Dredd 3D is not a sequel to the first Judge Dredd movie with Sylvester Stallone in 1995. Hollywood does this, sometimes they call it a reboot like with Batman Begins, other times, as with The Punisher, they just make another movie with the same character...but with no reference to the previous film and just hope you didn’t notice, or, if you did, the movie doesn’t care.
Reboots, or movies like this that have no mention of previous films are hit or miss with me. Sometimes they do it the way you wish they had in the first place (as with Batman) and other times you wonder why they’re making another one, when the first one was so dang good (as with The Punisher with Tom Jane).
I have to be honest, I wasn’t all that excited to see Dredd. I was never a huge fan of the character and the Stallone movie wasn’t all that great, and the previews for Dredd 3D make the plot seem like a complete rip off of the martial arts movie, Raid: Redemption. But a friend of mine wanted to go, so, hell, I’ll go to hang with a buddy. And...I was pleasantly surprised.
Here’s the plot: Dredd (played by Karl Urban, you remember him from Lord of The Rings as the main Riders of Rohan) and his rookie partner/psychic/hot blond (played by Olivia Thirlby) respond to a call about a triple homicide. Let me be more specific, about three skinned bodies dropped from the top of a skyscraper. After a quick investigation, it becomes apparent that one gang controls the entire building and when Dredd and his rookie partner attempt to arrest someone, the entire building gets locked down and all the gang members are encouraged to kill the Judges. Dredd says “that’s not good.”
The movie’s tone plays an interesting balance between glorifying violence and action, while at the same time showing the cost of violence in a few poignant scenes. It can, at sometimes be morbidly serious, but then be a bit lighthearted and humorous. One of my favorite scenes involved our hero’s escorting a man they arrested, riding an elevator up. The psychic says “he’s thinking about making a move for your gun”. Dredd responds: “Yeah.” The psychic then says “He changed his mind.” Dredd responds: “Yeah.”
It also is the only movie that I know of with a plot device to have a reason for slow motion action scenes. A drug, called “Slo-Mo” effects the user’s perception of time down to a tenth of normal speed. The movie does this well, even beautifully as Dredd and his partner shoot up a room full of Slo-Mo high thugs, showing the bullets enter their face and exiting, blood, teeth and bone slowly moving from where they should be to where shouldn’t. I don’t think I would have ever said this, but in this movie, gore has never been so visually stunning.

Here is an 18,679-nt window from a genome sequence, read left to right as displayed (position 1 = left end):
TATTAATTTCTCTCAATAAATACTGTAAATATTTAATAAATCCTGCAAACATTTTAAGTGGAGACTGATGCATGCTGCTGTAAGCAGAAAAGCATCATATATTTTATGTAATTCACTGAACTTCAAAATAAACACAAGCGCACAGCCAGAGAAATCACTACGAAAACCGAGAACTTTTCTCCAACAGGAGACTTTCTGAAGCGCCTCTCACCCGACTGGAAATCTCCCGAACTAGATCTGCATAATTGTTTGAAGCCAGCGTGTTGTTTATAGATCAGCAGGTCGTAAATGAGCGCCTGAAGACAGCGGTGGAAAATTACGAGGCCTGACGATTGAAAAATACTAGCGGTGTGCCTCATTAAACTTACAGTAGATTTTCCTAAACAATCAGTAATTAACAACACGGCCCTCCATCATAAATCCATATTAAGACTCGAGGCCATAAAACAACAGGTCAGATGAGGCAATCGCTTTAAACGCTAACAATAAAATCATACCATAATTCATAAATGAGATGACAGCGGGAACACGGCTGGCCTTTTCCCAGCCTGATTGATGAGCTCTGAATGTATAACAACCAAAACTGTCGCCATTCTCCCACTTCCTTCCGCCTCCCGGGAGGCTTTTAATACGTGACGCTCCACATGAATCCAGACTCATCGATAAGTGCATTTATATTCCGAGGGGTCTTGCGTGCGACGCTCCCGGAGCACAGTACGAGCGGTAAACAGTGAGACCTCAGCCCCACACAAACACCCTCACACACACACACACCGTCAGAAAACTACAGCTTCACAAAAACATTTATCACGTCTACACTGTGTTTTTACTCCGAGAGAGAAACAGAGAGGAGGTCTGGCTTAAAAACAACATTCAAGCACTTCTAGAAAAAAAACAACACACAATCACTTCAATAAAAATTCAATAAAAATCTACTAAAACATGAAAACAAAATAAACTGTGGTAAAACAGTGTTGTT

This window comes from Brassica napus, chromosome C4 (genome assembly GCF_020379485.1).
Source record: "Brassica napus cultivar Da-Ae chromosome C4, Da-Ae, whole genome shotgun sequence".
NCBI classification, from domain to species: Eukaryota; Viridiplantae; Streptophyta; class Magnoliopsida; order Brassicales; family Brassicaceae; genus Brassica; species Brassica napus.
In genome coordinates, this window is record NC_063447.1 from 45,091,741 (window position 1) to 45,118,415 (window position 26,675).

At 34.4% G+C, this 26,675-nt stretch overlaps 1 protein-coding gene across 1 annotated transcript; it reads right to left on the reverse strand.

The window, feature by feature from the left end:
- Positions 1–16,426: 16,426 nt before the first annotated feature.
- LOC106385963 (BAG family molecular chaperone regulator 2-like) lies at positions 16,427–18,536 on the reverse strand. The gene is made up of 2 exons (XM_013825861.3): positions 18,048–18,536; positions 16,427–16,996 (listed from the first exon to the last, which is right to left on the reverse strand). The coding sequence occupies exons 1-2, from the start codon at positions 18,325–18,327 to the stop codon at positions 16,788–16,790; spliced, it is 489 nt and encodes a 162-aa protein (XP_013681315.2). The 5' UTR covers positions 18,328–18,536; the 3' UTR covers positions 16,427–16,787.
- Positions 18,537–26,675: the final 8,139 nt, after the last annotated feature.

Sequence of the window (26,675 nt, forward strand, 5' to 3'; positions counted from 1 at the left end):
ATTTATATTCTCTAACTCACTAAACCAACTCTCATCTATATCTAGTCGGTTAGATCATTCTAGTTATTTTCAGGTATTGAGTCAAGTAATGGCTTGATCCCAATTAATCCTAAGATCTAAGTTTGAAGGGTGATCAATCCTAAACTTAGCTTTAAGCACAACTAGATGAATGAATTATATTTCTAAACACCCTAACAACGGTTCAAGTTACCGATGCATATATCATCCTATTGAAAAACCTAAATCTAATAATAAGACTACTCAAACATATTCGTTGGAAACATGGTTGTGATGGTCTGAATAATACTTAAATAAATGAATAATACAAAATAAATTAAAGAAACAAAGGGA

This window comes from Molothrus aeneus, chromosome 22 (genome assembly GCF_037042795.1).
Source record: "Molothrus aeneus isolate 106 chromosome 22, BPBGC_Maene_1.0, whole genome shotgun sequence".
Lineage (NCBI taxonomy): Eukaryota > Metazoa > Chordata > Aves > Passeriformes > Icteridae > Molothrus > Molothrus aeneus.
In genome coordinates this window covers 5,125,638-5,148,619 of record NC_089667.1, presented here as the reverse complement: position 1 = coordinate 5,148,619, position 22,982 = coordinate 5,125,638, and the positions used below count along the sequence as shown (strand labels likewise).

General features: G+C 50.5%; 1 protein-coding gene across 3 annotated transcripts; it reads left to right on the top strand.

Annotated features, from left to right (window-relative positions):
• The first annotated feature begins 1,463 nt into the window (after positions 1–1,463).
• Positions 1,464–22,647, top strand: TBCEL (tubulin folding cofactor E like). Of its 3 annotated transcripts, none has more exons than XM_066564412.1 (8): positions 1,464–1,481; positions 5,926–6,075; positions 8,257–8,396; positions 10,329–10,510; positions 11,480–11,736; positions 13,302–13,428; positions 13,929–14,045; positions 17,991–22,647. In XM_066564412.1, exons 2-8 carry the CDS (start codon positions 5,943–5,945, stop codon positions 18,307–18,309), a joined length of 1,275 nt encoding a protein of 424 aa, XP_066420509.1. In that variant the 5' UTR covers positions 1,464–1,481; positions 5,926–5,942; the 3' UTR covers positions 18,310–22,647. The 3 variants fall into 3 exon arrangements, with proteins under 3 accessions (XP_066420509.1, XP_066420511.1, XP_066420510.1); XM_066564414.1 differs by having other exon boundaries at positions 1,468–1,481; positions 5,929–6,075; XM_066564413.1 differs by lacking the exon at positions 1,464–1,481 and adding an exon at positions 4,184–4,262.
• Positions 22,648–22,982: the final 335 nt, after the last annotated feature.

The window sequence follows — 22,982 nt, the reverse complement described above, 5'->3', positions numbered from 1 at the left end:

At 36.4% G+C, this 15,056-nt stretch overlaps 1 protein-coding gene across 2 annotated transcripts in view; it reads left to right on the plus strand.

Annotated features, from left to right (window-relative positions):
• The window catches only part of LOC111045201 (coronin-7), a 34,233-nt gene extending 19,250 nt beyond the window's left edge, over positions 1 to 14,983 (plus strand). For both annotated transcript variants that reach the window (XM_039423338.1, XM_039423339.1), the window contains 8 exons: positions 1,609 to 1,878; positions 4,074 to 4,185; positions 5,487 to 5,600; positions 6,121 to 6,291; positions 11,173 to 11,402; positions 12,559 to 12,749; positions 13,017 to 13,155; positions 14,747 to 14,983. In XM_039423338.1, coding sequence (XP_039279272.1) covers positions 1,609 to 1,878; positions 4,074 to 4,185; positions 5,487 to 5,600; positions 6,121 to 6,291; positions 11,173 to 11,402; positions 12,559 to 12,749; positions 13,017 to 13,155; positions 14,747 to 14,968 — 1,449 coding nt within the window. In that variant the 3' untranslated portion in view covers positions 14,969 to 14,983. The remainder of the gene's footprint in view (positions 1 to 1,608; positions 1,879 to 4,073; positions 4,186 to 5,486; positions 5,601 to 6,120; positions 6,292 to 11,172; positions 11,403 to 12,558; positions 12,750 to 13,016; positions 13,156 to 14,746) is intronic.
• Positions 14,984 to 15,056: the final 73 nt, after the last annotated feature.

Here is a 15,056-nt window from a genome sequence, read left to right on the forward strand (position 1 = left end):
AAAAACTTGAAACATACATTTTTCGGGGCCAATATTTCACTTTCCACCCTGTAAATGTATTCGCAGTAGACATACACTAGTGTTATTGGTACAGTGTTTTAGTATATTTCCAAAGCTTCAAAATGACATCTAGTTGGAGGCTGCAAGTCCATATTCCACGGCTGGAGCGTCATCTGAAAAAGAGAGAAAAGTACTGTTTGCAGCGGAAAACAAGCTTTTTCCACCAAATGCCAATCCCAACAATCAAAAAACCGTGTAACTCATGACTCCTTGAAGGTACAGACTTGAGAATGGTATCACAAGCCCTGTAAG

However, I do have a few issues. One of them is the ridiculous masculinity of a man (Dredd) who never shows his eyes behind his Judge helmet and kills dozens of people without much thought, and his very pretty rookie partner doesn’t wear a helmet (which shows off her blond, curly hair) because she needs to be able to read people’s minds, ‘cus, you know, she’s a psychic. I’m thinking there’s some kind cultural comment I could make here...but here hair is just so pretty...
I can’t say that this a good movie, in that, it’s so depressing. The fight for the high rise and against the gang who controls it is set in front of a backdrop of millions of people without jobs and a public angst we too familiar with. Although there is a short discussion of actually trying to do some “good” instead of judging, sentences and killing criminals, but trying to make a difference in other ways, there is never any mention of trying to do more on a bigger scale, helping the poor, giving them something to do or believe in or fight for. I know, I know, it’s just a movie and Dredd is just one person, he can’t fix every problem or save every person, but still, with problems SO bad, you’d think some politician would have some grand idea to fix it, you know, like the The New Deal or something.
Dredd 3D isn’t a perfect movie, no one is going to get an Oscar for acting or directing, but if the Academy could look beyond the content and plot and see the skill involved to make these actions scenes so well, with slow motion filming and effects coupled with the new, very real 3D effects, I honestly think this could be in the running for an award for best special effects or cinematography.
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